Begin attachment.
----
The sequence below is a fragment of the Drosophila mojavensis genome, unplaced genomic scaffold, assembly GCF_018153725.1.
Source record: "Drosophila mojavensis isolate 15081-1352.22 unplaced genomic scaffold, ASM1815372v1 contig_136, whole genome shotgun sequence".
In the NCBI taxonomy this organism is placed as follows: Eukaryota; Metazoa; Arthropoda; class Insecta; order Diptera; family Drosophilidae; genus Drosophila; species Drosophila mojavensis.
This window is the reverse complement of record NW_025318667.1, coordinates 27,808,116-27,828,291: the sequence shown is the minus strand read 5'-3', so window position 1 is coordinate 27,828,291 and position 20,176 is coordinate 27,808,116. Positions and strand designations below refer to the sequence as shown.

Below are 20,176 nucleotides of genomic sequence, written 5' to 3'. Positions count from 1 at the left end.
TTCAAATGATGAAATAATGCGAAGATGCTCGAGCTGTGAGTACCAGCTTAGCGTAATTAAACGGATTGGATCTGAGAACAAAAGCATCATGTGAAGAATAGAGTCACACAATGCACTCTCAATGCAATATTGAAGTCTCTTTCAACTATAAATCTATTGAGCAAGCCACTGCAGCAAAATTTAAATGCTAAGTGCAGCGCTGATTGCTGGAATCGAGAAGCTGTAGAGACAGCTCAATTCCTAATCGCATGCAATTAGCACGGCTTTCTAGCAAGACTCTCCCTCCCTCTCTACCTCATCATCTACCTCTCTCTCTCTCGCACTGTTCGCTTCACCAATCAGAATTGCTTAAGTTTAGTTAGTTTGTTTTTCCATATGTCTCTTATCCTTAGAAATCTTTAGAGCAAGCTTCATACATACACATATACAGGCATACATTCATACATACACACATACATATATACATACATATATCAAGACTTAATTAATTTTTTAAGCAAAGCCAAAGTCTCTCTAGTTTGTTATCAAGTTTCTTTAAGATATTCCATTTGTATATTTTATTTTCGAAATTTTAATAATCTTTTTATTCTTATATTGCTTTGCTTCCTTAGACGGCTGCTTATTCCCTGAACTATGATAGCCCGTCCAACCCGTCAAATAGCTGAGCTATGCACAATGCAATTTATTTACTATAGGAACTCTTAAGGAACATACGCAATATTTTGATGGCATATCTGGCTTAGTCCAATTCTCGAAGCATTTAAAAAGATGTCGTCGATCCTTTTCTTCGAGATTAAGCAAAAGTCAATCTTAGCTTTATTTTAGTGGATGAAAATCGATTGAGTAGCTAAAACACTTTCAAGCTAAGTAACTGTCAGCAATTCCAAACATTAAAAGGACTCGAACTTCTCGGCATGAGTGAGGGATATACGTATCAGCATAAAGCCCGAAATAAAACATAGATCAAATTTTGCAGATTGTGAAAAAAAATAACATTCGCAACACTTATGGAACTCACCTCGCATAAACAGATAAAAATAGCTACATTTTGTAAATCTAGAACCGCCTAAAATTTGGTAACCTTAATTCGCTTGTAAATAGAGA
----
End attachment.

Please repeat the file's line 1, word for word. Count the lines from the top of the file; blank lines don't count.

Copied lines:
The sequence below is a fragment of the Drosophila mojavensis genome, unplaced genomic scaffold, assembly GCF_018153725.1.